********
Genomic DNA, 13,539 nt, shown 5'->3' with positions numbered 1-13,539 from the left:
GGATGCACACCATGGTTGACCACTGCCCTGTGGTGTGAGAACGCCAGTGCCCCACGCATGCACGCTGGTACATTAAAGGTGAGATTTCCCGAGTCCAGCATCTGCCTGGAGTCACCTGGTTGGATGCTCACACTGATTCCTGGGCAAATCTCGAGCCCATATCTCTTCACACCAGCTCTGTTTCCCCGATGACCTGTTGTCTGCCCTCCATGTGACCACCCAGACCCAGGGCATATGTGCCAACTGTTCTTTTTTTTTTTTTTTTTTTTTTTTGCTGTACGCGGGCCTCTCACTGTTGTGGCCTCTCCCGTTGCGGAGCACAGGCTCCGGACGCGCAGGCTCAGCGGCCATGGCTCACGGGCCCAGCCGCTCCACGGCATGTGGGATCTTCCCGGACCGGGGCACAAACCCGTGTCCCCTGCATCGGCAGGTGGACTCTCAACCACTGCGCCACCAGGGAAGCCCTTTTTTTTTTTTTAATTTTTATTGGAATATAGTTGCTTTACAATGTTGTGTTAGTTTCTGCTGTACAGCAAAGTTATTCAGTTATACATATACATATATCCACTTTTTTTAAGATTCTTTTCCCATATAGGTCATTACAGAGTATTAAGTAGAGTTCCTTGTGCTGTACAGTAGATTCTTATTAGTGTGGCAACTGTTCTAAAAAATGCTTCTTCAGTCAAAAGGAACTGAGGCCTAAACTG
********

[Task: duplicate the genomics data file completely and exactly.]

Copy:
Genomic DNA, 13,539 nt, shown 5'->3' with positions numbered 1-13,539 from the left:
GGATGCACACCATGGTTGACCACTGCCCTGTGGTGTGAGAACGCCAGTGCCCCACGCATGCACGCTGGTACATTAAAGGTGAGATTTCCCGAGTCCAGCATCTGCCTGGAGTCACCTGGTTGGATGCTCACACTGATTCCTGGGCAAATCTCGAGCCCATATCTCTTCACACCAGCTCTGTTTCCCCGATGACCTGTTGTCTGCCCTCCATGTGACCACCCAGACCCAGGGCATATGTGCCAACTGTTCTTTTTTTTTTTTTTTTTTTTTTTTGCTGTACGCGGGCCTCTCACTGTTGTGGCCTCTCCCGTTGCGGAGCACAGGCTCCGGACGCGCAGGCTCAGCGGCCATGGCTCACGGGCCCAGCCGCTCCACGGCATGTGGGATCTTCCCGGACCGGGGCACAAACCCGTGTCCCCTGCATCGGCAGGTGGACTCTCAACCACTGCGCCACCAGGGAAGCCCTTTTTTTTTTTTTAATTTTTATTGGAATATAGTTGCTTTACAATGTTGTGTTAGTTTCTGCTGTACAGCAAAGTTATTCAGTTATACATATACATATATCCACTTTTTTTAAGATTCTTTTCCCATATAGGTCATTACAGAGTATTAAGTAGAGTTCCTTGTGCTGTACAGTAGATTCTTATTAGTGTGGCAACTGTTCTAAAAAATGCTTCTTCAGTCAAAAGGAACTGAGGCCTAAACTG